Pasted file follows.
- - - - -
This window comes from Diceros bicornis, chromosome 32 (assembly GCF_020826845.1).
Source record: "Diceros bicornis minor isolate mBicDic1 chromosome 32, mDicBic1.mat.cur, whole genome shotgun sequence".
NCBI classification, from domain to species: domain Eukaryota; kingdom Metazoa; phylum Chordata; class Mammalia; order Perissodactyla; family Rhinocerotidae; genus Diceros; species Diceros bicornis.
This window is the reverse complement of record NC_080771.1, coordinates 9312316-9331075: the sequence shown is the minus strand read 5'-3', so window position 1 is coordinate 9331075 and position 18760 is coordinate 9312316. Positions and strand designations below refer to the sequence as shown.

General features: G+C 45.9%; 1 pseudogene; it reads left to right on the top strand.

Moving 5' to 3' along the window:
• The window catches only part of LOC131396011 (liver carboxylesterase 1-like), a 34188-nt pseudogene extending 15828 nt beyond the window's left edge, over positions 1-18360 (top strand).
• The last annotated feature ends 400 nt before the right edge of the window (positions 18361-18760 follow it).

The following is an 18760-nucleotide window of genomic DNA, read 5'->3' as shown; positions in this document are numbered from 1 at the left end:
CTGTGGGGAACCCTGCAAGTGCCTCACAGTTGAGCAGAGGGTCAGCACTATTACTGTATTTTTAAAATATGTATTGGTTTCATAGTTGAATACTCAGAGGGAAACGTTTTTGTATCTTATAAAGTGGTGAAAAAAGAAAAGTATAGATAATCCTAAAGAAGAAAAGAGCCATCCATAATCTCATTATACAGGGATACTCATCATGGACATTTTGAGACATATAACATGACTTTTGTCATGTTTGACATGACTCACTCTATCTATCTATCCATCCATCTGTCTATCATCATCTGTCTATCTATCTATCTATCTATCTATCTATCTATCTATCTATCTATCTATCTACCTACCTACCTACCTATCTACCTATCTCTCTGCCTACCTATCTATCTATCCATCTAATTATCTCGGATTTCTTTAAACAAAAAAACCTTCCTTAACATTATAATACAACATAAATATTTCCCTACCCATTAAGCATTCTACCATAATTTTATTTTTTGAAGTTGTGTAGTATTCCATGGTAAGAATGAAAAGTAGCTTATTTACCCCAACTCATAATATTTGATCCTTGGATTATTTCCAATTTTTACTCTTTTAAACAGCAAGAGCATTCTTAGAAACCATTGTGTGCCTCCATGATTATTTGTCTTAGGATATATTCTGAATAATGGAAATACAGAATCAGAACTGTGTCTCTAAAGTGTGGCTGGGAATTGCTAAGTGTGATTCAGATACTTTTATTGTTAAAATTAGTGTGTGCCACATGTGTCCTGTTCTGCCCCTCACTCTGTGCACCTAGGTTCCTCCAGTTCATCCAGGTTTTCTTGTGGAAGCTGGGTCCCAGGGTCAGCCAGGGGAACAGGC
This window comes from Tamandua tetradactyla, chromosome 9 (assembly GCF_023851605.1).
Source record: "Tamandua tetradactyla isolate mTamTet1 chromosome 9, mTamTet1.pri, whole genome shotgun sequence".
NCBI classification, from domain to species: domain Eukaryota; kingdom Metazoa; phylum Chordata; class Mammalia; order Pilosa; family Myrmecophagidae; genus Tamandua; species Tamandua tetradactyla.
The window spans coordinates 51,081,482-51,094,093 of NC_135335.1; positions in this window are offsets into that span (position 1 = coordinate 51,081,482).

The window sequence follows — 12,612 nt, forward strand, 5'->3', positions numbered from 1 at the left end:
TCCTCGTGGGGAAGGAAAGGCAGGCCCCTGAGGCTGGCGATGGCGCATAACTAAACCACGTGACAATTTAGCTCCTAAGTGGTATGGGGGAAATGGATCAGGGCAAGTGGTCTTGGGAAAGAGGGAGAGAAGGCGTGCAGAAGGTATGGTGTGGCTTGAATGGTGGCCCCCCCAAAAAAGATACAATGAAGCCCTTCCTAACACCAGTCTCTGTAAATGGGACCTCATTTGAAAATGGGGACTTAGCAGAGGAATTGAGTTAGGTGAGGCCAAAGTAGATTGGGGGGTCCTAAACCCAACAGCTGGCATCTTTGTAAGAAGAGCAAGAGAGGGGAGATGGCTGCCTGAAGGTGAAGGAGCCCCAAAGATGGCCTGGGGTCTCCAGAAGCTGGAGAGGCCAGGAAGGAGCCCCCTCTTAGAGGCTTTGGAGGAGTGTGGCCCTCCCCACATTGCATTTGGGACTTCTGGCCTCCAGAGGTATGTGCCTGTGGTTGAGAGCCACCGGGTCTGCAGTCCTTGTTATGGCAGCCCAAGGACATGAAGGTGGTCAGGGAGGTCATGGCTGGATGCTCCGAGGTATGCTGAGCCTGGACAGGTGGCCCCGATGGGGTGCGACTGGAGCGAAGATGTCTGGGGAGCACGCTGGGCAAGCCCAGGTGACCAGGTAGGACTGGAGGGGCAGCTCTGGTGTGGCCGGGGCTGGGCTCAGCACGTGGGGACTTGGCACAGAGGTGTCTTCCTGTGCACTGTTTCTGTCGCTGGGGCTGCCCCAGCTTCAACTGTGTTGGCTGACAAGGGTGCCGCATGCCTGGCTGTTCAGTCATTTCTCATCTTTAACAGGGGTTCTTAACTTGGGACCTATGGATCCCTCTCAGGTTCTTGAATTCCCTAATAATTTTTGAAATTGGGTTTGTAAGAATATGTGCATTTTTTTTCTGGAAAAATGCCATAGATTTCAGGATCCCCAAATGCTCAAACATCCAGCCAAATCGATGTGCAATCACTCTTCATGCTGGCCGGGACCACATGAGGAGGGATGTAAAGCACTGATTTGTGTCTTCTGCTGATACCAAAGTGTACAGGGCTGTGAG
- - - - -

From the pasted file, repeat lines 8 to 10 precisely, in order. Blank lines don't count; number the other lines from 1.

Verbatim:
• The last annotated feature ends 400 nt before the right edge of the window (positions 18361-18760 follow it).

The following is an 18760-nucleotide window of genomic DNA, read 5'->3' as shown; positions in this document are numbered from 1 at the left end:
CTGTGGGGAACCCTGCAAGTGCCTCACAGTTGAGCAGAGGGTCAGCACTATTACTGTATTTTTAAAATATGTATTGGTTTCATAGTTGAATACTCAGAGGGAAACGTTTTTGTATCTTATAAAGTGGTGAAAAAAGAAAAGTATAGATAATCCTAAAGAAGAAAAGAGCCATCCATAATCTCATTATACAGGGATACTCATCATGGACATTTTGAGACATATAACATGACTTTTGTCATGTTTGACATGACTCACTCTATCTATCTATCCATCCATCTGTCTATCATCATCTGTCTATCTATCTATCTATCTATCTATCTATCTATCTATCTATCTATCTATCTACCTACCTACCTACCTATCTACCTATCTCTCTGCCTACCTATCTATCTATCCATCTAATTATCTCGGATTTCTTTAAACAAAAAAACCTTCCTTAACATTATAATACAACATAAATATTTCCCTACCCATTAAGCATTCTACCATAATTTTATTTTTTGAAGTTGTGTAGTATTCCATGGTAAGAATGAAAAGTAGCTTATTTACCCCAACTCATAATATTTGATCCTTGGATTATTTCCAATTTTTACTCTTTTAAACAGCAAGAGCATTCTTAGAAACCATTGTGTGCCTCCATGATTATTTGTCTTAGGATATATTCTGAATAATGGAAATACAGAATCAGAACTGTGTCTCTAAAGTGTGGCTGGGAATTGCTAAGTGTGATTCAGATACTTTTATTGTTAAAATTAGTGTGTGCCACATGTGTCCTGTTCTGCCCCTCACTCTGTGCACCTAGGTTCCTCCAGTTCATCCAGGTTTTCTTGTGGAAGCTGGGTCCCAGGGTCAGCCAGGGGAACAGGC